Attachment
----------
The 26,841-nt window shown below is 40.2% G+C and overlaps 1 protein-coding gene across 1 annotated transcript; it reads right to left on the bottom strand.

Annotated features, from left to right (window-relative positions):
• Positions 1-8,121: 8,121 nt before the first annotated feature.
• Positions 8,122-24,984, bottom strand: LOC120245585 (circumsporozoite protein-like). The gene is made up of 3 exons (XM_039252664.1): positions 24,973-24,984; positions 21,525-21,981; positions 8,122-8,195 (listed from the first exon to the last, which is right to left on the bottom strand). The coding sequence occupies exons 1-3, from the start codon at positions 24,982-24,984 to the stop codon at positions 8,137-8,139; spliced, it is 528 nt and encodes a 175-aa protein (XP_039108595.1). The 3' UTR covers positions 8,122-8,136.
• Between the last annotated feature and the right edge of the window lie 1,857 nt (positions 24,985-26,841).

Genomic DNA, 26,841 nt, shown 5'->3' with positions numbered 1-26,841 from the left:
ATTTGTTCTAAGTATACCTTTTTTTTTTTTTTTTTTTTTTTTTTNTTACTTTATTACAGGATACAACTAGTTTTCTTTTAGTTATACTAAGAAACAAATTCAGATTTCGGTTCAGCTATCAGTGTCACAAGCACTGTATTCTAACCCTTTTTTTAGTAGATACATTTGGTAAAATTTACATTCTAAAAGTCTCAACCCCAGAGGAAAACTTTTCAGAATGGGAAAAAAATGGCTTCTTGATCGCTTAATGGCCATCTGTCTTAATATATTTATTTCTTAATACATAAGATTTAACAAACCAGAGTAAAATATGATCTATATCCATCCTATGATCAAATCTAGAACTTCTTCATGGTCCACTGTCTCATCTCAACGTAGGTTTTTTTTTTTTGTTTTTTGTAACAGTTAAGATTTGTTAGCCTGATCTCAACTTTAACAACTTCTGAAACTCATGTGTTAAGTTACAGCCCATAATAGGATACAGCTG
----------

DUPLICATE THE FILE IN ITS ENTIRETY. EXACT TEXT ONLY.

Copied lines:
The 26,841-nt window shown below is 40.2% G+C and overlaps 1 protein-coding gene across 1 annotated transcript; it reads right to left on the bottom strand.

Annotated features, from left to right (window-relative positions):
• Positions 1-8,121: 8,121 nt before the first annotated feature.
• Positions 8,122-24,984, bottom strand: LOC120245585 (circumsporozoite protein-like). The gene is made up of 3 exons (XM_039252664.1): positions 24,973-24,984; positions 21,525-21,981; positions 8,122-8,195 (listed from the first exon to the last, which is right to left on the bottom strand). The coding sequence occupies exons 1-3, from the start codon at positions 24,982-24,984 to the stop codon at positions 8,137-8,139; spliced, it is 528 nt and encodes a 175-aa protein (XP_039108595.1). The 3' UTR covers positions 8,122-8,136.
• Between the last annotated feature and the right edge of the window lie 1,857 nt (positions 24,985-26,841).

Genomic DNA, 26,841 nt, shown 5'->3' with positions numbered 1-26,841 from the left:
ATTTGTTCTAAGTATACCTTTTTTTTTTTTTTTTTTTTTTTTTTNTTACTTTATTACAGGATACAACTAGTTTTCTTTTAGTTATACTAAGAAACAAATTCAGATTTCGGTTCAGCTATCAGTGTCACAAGCACTGTATTCTAACCCTTTTTTTAGTAGATACATTTGGTAAAATTTACATTCTAAAAGTCTCAACCCCAGAGGAAAACTTTTCAGAATGGGAAAAAAATGGCTTCTTGATCGCTTAATGGCCATCTGTCTTAATATATTTATTTCTTAATACATAAGATTTAACAAACCAGAGTAAAATATGATCTATATCCATCCTATGATCAAATCTAGAACTTCTTCATGGTCCACTGTCTCATCTCAACGTAGGTTTTTTTTTTTTGTTTTTTGTAACAGTTAAGATTTGTTAGCCTGATCTCAACTTTAACAACTTCTGAAACTCATGTGTTAAGTTACAGCCCATAATAGGATACAGCTG